"Yield spreads are cash settled, and that’s a problem because there’s no official fixing in the European government bond market," says one. "Most of the volume is over-the-counter, so there is no transparency, so people don’t trust them."
Mike Kamradt, director of interest rate products at CME Group, says the settlement mechanism is as transparent as any other because it’s based on the median price of bonds in the market. He believes traders will take to it as they come to understand the product.
"What’s in the reference bond baskets — and how the reference bond baskets are determined — is completely transparent to everybody," Kamradt says. "For example, to be a reference bond, an issue has to have at least two billion outstanding, it has to have between eight-10 years of remaining term to maturity, etc."
The exchange obtains all reference bond prices from Interactive Data, the designated third-party valuation service, and the product brochure describes a detailed settlement process.
"On the Sovy futures contract’s last trading day, Interactive Data furnishes to the exchange a valuation for each reference bond, for standard settlement (T+1 for US and UK, T+3 for all EU), based on government securities market activity between 3:00 and 3:02 p.m. London time," the exchange says. "For each reference bond, the exchange converts price to yield. For each sovereignty, the exchange then computes the median of reference bond yields. For instance, the representative yield for UK is the median of yields to maturity on all gilts that are admissible as reference bonds, while the representative yield for Germany is the median of yields on all Bunds that are eligible to stand as reference bonds. The exchange uses these median yield values to calculate each Sovy contract’s final settlement price."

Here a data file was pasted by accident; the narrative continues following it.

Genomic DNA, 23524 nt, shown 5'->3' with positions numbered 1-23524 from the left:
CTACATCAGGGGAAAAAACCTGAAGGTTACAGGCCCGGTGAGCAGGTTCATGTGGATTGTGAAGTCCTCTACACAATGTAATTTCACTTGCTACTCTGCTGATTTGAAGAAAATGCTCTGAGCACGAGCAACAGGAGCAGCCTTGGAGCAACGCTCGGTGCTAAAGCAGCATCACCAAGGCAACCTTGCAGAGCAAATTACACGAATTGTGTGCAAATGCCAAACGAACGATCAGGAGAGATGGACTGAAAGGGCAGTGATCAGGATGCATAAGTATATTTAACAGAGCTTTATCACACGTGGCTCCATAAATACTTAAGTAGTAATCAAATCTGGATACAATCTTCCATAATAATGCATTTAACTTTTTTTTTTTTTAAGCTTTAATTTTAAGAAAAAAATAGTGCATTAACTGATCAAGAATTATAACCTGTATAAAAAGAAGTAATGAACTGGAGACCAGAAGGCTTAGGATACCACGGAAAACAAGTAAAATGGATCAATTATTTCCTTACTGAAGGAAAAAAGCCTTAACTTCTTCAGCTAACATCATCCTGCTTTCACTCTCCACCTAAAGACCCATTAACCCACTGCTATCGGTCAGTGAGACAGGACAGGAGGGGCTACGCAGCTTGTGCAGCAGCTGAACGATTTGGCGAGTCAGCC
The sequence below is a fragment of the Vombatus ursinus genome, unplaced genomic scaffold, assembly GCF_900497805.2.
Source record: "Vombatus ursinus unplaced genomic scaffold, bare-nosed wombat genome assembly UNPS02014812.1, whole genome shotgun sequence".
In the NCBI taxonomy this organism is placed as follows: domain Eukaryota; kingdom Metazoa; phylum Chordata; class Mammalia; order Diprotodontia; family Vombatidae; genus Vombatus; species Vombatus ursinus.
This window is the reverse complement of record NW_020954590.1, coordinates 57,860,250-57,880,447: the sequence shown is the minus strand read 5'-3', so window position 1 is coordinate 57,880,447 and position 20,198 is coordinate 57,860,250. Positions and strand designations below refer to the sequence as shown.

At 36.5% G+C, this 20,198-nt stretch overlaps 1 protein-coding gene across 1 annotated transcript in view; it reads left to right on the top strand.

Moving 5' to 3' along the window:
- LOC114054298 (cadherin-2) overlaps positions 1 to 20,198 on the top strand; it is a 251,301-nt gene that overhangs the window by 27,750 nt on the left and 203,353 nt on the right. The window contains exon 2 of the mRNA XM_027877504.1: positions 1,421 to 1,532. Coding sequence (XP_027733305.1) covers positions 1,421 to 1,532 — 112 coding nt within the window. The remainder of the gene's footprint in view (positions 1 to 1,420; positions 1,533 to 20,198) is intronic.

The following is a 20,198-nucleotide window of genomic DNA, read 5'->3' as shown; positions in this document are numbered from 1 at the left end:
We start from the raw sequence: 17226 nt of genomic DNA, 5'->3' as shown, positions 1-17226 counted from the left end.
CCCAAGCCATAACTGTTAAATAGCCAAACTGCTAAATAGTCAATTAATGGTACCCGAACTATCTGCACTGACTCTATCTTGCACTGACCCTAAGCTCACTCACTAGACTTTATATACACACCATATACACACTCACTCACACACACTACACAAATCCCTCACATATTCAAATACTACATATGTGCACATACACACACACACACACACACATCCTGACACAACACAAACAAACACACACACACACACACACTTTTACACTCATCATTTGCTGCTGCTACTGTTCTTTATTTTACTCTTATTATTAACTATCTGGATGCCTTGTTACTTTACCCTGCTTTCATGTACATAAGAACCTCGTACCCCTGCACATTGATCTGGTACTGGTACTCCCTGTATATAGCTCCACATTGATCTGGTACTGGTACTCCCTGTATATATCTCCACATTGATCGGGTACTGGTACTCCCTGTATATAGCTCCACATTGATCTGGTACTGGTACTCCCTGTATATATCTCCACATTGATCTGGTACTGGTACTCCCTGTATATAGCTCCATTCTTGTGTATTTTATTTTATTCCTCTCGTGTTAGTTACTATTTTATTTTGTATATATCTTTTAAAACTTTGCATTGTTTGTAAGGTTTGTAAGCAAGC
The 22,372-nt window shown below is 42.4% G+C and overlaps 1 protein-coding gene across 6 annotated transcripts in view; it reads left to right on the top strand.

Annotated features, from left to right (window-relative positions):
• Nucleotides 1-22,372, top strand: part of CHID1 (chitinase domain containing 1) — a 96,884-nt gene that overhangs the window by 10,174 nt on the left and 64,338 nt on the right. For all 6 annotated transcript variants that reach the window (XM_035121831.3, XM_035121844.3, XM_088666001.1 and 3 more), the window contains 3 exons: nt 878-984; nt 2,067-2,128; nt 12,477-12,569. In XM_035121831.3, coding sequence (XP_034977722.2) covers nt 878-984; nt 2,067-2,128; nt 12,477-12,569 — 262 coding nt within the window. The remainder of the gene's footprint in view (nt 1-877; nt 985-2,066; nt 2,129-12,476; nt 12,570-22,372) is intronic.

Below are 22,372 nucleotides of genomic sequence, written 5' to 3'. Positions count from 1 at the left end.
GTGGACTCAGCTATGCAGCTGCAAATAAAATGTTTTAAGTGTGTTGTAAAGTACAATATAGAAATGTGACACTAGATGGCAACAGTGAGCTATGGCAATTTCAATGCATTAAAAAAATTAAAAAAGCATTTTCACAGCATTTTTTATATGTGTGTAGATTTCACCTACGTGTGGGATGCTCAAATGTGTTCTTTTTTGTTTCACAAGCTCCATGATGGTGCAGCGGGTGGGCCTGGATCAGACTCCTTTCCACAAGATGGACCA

Kamradt says the exchange has signed up several market makers. Down the road, he says, they even may begin adding new pairs. Within Europe, they’re considering Spain, and beyond Europe they are looking at North American and Latin American bonds like those of Canada, Mexico and Brazil, as well as Pacific Rim bonds like those of Japan and Australia.
"All of these issuers have well-articulated fiscal mechanisms, orderly bond issuance and well-organized secondary markets," he says. "As liquidity builds in these contracts, there are plenty of directions we can take this."
Bonds behaving strangely
Anyone trading bonds these days should be prepared for a wild ride — not only in terms of direction, but also in terms of liquidity, with bid/offer spreads widening and contracting erratically.
"The market is in uncharted territory," says John Serocold, head of the International Capital Markets Association’s secondary market practice activities. "Every set of macro numbers that comes out now is subject to all sorts of different views, and that means if you’re going to carry inventory and act as a two-way trader, you have to make a wide spread to protect yourself."